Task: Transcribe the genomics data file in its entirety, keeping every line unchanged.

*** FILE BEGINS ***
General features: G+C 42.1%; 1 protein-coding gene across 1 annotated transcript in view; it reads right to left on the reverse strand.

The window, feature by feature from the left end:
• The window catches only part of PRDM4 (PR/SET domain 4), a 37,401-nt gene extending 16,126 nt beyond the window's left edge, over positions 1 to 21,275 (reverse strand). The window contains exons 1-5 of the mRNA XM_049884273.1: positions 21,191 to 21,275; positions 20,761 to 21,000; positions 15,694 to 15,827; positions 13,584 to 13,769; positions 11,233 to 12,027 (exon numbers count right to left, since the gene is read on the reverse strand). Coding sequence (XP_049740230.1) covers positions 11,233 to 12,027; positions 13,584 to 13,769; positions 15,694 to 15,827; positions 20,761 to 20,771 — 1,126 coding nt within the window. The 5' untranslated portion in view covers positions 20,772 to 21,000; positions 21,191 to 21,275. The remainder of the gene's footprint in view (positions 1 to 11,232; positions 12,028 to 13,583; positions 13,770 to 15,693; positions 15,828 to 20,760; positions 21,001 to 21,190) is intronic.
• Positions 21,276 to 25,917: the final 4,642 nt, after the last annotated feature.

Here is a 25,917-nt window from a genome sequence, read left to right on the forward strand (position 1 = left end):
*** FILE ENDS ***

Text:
General features: G+C 42.1%; 1 protein-coding gene across 1 annotated transcript in view; it reads right to left on the reverse strand.

The window, feature by feature from the left end:
• The window catches only part of PRDM4 (PR/SET domain 4), a 37,401-nt gene extending 16,126 nt beyond the window's left edge, over positions 1 to 21,275 (reverse strand). The window contains exons 1-5 of the mRNA XM_049884273.1: positions 21,191 to 21,275; positions 20,761 to 21,000; positions 15,694 to 15,827; positions 13,584 to 13,769; positions 11,233 to 12,027 (exon numbers count right to left, since the gene is read on the reverse strand). Coding sequence (XP_049740230.1) covers positions 11,233 to 12,027; positions 13,584 to 13,769; positions 15,694 to 15,827; positions 20,761 to 20,771 — 1,126 coding nt within the window. The 5' untranslated portion in view covers positions 20,772 to 21,000; positions 21,191 to 21,275. The remainder of the gene's footprint in view (positions 1 to 11,232; positions 12,028 to 13,583; positions 13,770 to 15,693; positions 15,828 to 20,760; positions 21,001 to 21,190) is intronic.
• Positions 21,276 to 25,917: the final 4,642 nt, after the last annotated feature.

Here is a 25,917-nt window from a genome sequence, read left to right on the forward strand (position 1 = left end):